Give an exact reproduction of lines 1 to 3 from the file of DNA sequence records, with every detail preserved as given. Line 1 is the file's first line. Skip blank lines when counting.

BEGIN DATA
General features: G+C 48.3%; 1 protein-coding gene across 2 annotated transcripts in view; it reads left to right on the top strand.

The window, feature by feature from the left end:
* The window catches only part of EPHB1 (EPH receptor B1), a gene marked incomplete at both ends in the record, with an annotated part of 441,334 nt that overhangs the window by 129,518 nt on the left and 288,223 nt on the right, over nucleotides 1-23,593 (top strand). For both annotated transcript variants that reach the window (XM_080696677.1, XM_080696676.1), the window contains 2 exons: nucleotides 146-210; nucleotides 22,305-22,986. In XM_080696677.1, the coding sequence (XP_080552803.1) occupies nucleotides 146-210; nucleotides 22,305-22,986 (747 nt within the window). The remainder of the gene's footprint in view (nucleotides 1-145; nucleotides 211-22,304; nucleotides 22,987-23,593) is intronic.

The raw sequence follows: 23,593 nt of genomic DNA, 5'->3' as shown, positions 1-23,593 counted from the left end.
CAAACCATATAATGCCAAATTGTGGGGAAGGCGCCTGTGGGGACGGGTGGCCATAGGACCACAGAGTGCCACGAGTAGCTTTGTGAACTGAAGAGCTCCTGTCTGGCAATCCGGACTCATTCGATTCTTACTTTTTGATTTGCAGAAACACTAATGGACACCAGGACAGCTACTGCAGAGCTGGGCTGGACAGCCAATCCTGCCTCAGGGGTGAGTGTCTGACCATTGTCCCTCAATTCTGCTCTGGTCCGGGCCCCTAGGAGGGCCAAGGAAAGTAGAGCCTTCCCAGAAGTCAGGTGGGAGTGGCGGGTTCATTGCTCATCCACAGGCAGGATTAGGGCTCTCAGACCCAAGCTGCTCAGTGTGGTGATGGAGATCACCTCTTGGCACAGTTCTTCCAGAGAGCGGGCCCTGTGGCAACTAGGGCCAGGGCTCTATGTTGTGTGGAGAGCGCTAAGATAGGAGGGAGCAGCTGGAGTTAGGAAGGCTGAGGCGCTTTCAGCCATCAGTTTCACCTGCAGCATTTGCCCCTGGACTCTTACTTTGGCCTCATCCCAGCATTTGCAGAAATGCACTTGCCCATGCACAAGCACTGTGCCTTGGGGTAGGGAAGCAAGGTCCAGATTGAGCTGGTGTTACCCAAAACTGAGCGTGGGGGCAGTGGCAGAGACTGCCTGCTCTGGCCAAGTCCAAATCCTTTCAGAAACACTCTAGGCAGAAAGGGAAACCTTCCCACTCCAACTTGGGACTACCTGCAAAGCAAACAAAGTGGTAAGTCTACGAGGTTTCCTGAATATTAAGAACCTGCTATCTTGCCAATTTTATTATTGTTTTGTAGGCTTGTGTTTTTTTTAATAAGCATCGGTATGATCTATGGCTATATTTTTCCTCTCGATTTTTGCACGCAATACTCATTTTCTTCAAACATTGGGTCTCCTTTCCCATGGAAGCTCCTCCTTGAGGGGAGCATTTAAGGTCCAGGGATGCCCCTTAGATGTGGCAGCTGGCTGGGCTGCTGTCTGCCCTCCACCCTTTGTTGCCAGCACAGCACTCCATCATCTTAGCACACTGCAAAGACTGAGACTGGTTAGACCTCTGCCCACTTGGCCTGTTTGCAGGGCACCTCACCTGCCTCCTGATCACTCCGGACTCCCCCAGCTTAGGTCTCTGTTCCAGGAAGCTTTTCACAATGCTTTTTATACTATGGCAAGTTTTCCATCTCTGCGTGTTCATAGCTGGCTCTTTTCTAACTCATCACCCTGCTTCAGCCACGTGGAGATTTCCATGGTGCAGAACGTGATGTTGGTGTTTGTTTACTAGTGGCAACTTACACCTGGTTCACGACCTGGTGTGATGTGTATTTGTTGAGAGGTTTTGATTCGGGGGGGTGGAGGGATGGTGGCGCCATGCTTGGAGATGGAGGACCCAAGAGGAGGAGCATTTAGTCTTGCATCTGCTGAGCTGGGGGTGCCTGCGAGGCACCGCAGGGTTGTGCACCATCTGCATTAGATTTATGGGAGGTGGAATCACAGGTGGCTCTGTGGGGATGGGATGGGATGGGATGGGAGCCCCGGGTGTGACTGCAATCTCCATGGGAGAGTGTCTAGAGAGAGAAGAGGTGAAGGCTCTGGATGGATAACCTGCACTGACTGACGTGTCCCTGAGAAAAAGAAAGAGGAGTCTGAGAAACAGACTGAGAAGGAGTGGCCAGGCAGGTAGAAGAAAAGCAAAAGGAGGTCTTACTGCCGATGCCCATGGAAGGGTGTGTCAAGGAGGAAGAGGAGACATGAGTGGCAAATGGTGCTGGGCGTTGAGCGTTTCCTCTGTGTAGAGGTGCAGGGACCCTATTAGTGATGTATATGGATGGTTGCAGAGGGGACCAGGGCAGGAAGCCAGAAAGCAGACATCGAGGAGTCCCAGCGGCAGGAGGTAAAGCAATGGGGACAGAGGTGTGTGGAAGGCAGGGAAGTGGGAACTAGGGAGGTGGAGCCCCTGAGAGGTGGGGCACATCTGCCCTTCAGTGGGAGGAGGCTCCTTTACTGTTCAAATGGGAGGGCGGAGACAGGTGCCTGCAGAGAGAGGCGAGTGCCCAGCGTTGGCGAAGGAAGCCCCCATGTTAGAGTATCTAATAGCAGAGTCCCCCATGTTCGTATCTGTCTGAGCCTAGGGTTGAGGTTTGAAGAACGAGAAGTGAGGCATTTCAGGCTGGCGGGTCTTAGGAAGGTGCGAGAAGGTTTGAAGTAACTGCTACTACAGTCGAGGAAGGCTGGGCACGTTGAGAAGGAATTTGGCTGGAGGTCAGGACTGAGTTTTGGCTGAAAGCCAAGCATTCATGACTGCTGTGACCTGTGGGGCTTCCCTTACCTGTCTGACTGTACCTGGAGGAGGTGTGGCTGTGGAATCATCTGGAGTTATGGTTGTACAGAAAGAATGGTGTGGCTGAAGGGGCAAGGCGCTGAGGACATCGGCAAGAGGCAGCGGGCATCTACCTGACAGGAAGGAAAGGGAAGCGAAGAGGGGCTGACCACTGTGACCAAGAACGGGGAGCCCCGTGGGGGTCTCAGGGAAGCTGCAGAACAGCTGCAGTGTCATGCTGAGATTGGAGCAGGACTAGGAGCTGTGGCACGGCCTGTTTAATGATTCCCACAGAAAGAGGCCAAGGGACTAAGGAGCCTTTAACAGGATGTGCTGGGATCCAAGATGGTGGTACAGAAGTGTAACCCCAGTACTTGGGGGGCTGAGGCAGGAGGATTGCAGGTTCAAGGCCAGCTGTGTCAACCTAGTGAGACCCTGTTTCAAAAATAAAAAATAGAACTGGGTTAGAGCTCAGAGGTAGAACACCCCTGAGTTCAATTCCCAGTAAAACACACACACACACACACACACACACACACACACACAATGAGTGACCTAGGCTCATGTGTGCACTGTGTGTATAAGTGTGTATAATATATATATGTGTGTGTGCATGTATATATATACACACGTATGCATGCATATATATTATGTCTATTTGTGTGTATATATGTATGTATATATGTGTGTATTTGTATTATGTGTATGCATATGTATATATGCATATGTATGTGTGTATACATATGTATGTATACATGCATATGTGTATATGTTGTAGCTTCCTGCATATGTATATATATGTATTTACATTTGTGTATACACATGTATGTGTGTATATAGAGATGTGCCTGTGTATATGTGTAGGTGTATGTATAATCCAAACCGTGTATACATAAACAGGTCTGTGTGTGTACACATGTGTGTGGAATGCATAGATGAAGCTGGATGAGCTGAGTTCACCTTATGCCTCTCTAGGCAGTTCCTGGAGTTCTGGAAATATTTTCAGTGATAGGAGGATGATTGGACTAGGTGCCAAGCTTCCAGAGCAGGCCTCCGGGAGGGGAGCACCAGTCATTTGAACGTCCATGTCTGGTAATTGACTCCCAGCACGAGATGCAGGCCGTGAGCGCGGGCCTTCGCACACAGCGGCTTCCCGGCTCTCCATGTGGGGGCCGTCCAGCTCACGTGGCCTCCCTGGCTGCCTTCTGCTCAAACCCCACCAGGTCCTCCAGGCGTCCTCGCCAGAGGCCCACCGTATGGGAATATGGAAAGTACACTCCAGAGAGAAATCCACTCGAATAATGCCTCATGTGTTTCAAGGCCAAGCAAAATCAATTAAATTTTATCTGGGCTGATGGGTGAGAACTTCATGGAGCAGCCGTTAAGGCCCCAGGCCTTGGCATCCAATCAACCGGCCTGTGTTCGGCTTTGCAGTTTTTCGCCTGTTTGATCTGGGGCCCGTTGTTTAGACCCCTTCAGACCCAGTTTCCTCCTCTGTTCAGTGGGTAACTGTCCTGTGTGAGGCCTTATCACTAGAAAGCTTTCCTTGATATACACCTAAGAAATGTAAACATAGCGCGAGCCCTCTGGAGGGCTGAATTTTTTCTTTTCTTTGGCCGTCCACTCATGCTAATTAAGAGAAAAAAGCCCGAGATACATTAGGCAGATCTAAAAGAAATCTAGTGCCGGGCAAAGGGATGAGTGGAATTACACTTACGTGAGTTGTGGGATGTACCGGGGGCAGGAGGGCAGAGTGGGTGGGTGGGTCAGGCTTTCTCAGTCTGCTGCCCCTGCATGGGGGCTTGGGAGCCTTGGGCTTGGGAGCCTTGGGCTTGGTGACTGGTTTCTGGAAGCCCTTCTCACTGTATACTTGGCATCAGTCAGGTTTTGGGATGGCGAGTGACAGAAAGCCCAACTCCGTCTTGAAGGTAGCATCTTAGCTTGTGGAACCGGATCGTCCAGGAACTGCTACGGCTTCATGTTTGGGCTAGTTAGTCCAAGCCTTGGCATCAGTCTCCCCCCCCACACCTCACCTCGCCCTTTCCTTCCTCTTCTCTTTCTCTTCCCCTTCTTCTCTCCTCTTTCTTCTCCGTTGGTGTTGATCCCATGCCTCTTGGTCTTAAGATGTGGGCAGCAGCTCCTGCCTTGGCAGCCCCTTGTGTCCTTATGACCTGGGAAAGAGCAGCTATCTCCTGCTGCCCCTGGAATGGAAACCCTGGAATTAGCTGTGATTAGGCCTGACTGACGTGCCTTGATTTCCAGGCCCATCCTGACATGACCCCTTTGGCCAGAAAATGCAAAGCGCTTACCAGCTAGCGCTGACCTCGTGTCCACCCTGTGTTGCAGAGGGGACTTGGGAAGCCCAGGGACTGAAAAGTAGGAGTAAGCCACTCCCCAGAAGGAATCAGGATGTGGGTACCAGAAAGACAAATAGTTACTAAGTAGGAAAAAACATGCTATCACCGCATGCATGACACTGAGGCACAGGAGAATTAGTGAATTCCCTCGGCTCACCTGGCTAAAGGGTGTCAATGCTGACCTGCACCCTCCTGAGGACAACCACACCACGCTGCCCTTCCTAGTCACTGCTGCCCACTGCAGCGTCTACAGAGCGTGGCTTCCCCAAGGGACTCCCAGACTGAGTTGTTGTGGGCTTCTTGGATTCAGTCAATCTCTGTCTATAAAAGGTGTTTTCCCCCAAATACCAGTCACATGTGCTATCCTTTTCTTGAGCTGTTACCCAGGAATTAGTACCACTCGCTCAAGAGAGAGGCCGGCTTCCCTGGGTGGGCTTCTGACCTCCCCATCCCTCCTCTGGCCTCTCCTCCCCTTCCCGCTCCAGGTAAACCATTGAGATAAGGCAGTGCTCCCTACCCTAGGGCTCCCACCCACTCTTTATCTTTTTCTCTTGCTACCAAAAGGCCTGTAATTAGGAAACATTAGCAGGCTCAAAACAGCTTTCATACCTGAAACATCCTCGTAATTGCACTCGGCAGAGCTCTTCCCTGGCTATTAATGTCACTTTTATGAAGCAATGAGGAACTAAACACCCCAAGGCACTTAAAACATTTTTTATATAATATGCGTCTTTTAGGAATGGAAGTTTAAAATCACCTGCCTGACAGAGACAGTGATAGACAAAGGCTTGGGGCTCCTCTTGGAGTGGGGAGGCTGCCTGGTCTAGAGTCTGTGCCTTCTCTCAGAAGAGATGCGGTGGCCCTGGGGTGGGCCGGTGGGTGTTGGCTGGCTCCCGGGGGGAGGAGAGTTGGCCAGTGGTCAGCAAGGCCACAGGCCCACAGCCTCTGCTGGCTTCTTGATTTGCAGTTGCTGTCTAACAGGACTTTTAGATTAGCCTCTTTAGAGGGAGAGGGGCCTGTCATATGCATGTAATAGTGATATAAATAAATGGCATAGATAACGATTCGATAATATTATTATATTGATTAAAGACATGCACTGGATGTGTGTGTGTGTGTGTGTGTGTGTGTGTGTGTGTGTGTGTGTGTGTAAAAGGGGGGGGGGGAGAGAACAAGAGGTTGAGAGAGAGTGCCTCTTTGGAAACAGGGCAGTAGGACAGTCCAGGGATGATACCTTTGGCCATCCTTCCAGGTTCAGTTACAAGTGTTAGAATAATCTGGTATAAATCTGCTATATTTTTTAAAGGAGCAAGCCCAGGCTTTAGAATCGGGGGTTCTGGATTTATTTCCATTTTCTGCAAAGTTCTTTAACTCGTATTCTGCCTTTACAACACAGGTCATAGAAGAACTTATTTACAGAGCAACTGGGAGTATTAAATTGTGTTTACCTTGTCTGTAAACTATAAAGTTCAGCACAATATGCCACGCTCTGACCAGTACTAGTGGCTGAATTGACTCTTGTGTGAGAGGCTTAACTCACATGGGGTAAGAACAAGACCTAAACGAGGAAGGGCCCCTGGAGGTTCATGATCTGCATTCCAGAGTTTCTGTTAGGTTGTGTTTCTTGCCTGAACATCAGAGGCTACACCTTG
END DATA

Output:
General features: G+C 48.3%; 1 protein-coding gene across 2 annotated transcripts in view; it reads left to right on the top strand.

The window, feature by feature from the left end:
* The window catches only part of EPHB1 (EPH receptor B1), a gene marked incomplete at both ends in the record, with an annotated part of 441,334 nt that overhangs the window by 129,518 nt on the left and 288,223 nt on the right, over nucleotides 1-23,593 (top strand). For both annotated transcript variants that reach the window (XM_080696677.1, XM_080696676.1), the window contains 2 exons: nucleotides 146-210; nucleotides 22,305-22,986. In XM_080696677.1, the coding sequence (XP_080552803.1) occupies nucleotides 146-210; nucleotides 22,305-22,986 (747 nt within the window). The remainder of the gene's footprint in view (nucleotides 1-145; nucleotides 211-22,304; nucleotides 22,987-23,593) is intronic.